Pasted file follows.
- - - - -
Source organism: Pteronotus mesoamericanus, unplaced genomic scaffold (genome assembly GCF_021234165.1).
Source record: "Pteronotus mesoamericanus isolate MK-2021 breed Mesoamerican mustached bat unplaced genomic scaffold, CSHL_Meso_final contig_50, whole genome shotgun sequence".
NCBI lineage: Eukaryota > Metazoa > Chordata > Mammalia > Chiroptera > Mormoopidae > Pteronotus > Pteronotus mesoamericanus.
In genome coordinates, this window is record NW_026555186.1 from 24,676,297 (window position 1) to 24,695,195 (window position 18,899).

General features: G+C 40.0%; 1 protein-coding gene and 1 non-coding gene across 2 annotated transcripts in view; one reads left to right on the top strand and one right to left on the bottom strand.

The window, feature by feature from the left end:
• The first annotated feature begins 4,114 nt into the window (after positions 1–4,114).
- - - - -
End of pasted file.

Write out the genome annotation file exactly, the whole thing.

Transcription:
Source organism: Pteronotus mesoamericanus, unplaced genomic scaffold (genome assembly GCF_021234165.1).
Source record: "Pteronotus mesoamericanus isolate MK-2021 breed Mesoamerican mustached bat unplaced genomic scaffold, CSHL_Meso_final contig_50, whole genome shotgun sequence".
NCBI lineage: Eukaryota > Metazoa > Chordata > Mammalia > Chiroptera > Mormoopidae > Pteronotus > Pteronotus mesoamericanus.
In genome coordinates, this window is record NW_026555186.1 from 24,676,297 (window position 1) to 24,695,195 (window position 18,899).

General features: G+C 40.0%; 1 protein-coding gene and 1 non-coding gene across 2 annotated transcripts in view; one reads left to right on the top strand and one right to left on the bottom strand.

The window, feature by feature from the left end:
• The first annotated feature begins 4,114 nt into the window (after positions 1–4,114).